EPA limits state efforts to halt energy projects

By Hannah Northey | 06/01/2020 01:25 PM EDT

EPA is expected to sign a rule today that applies to permitting of energy projects.

EPA is expected to sign a rule today that applies to permitting of energy projects. Constitution Pipeline Co.

The Trump administration today will unveil a final rule that limits states’ ability to block energy projects under the Clean Water Act.

EPA Administrator Andrew Wheeler plans to sign a rule restricting the scope of state reviews — excluding issues like climate and air pollution — under Section 401 of the landmark environmental law, according to an EPA official.

It would also set a one-year deadline for states to take final actions on a permit request under the Clean Water Act.


At issue is a section of the federal environmental law that gives states the right to "certify" that projects requiring permits comply with federal law and state water quality standards.

Narrowing the scope of that process has long been a Republican goal on Capitol Hill, fueled by the refusal of states like New York and Washington to permit high-profile pipelines and coal terminals in recent years.

EPA’s rulemaking was spurred by an executive order President Trump signed last year. The president at the time bemoaned states’ ability to withhold energy projects over long periods of time, blaming the process for pushing up energy prices in states like New York (Energywire, April 11, 2019).

"You know about delays, where it takes you 20 years to get a permit," Trump told an audience in Crosby, Texas, when he signed the order. "Those days are gone. Now, you may not get it at all, but it’s going to be quick."

The EPA rule, which sources expect to largely reflect a proposal the agency released in August formally known as "Updating Regulations on Water Quality Certification," will likely fuel ongoing fights with the Trump administration over energy infrastructure in states like New York and Washington and make for tricky legal footing.

But the rulemaking is also seen as a boon for the hydropower sector, which has said that state reviews cause some of the biggest delays in the relicensing and permitting process for both preexisting and new facilities.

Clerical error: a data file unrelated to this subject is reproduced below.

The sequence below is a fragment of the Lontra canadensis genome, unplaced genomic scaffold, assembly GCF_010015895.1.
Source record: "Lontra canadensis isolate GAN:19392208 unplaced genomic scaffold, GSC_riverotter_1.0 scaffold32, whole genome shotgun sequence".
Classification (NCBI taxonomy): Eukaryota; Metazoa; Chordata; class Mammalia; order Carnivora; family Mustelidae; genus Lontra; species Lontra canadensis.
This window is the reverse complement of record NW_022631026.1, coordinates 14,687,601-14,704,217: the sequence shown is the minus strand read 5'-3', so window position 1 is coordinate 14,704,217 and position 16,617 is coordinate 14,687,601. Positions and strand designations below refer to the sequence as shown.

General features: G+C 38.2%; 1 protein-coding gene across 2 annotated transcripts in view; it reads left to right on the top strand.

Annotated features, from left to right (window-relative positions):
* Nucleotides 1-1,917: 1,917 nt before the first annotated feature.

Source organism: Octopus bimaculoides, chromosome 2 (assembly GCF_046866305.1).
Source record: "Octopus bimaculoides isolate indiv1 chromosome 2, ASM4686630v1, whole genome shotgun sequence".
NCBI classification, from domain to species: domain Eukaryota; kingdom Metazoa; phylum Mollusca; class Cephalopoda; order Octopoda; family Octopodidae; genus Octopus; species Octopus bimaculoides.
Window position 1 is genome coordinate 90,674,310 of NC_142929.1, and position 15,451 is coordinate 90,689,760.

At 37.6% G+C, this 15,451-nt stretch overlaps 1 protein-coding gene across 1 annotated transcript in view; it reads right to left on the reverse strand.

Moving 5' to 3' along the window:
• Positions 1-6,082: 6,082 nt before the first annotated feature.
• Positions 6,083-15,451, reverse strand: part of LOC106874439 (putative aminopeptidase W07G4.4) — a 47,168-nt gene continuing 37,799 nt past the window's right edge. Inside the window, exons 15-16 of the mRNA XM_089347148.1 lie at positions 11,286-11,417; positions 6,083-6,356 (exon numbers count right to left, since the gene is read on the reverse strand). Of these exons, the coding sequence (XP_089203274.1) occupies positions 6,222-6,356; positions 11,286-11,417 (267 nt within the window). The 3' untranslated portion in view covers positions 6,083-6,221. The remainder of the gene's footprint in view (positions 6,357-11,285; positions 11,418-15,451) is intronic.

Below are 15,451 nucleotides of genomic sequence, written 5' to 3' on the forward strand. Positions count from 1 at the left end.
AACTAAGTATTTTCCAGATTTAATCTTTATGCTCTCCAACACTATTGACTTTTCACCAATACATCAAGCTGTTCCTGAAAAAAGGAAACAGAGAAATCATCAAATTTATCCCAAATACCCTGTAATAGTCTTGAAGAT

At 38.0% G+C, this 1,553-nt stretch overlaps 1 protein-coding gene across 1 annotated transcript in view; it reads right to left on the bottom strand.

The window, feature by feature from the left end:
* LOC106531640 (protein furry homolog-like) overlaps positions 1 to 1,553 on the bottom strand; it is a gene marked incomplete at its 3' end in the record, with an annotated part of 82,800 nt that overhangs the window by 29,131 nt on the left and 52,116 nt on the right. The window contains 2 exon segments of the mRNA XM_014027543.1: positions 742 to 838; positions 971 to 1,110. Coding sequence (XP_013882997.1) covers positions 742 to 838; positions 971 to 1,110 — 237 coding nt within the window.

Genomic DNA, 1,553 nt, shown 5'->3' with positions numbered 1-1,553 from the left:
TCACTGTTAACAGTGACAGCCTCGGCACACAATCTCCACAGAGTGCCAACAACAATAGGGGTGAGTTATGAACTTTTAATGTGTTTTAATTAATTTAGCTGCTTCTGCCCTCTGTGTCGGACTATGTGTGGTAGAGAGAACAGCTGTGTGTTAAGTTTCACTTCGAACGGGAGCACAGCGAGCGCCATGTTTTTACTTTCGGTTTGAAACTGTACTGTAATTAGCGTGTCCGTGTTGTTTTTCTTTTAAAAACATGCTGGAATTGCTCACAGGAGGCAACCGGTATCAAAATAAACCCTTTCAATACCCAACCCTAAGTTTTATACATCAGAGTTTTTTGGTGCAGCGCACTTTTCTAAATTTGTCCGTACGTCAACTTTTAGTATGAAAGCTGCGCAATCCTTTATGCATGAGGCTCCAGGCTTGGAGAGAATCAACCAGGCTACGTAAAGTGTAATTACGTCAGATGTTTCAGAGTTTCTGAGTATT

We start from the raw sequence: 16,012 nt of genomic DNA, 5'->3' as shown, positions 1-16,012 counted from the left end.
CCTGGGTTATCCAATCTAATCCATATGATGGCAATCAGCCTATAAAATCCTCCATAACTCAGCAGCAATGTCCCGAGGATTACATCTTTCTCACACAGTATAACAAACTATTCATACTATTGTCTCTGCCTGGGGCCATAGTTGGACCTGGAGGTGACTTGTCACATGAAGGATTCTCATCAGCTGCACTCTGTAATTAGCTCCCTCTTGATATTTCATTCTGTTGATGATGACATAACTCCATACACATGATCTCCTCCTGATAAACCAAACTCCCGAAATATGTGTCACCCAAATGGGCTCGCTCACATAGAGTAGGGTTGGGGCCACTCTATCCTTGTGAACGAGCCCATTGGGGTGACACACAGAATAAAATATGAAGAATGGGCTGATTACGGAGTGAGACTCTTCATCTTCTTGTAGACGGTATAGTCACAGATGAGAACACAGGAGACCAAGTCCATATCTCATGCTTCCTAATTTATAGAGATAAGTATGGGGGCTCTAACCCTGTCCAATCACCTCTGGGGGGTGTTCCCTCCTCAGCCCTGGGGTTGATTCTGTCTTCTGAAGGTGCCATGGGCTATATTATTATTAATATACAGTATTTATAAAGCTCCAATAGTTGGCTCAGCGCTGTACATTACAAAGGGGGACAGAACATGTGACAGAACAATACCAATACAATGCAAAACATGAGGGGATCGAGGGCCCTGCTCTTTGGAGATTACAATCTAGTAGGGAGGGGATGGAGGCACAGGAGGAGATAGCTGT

Now, other agencies such as the Federal Energy Regulatory Commission and the Army Corp of Engineers have three months to finalize similar guidance.

Restrictions or clarity?

Conservation groups have skewered EPA’s move while the oil and gas sector has pushed EPA to provide more certainty in permitting and rein in states they argue are using the Clean Water Act to block new projects.

Jim Murphy, director of legal advocacy for the National Wildlife Federation, said in a statement on Friday that Section 401 of the Clean Water Act gives states and tribes the right to certify that a federally licensed or permitted project meets state water quality standards. The administration’s new rule, on the other hand, would allow federal agencies to overturn state decisions and "dramatically" constrict the scope of reviews states and tribes can conduct, he said.

"This latest rule undercuts states’ and tribes’ abilities to protect their communities from harmful projects — such as dams, pipelines and mines — that can harm rivers, streams and drinking water," Murphy said. "This rollback is in direct conflict with the Clean Water Act and is the latest action in a larger effort to strip away our nation’s long-standing clean water protections."

The American Petroleum Institute has countered that states are exceeding their authority under the Clean Water Act to block energy projects, including the $1 billion Northeast Supply Enhancement pipeline project.

Democratic New York Gov. Andrew Cuomo’s administration cited both water quality and the state’s new climate law when blocking permits for the project last month (Energywire, May 18).

Mark Green, a blogger for API, argued in a March 28 article that the New York State Department of Environmental Conservation’s decision to nix the permit "pretty clearly acted outside state’s jurisdiction under" the Clean Water Act, despite Cuomo’s call for beefed-up infrastructure to boost the economy.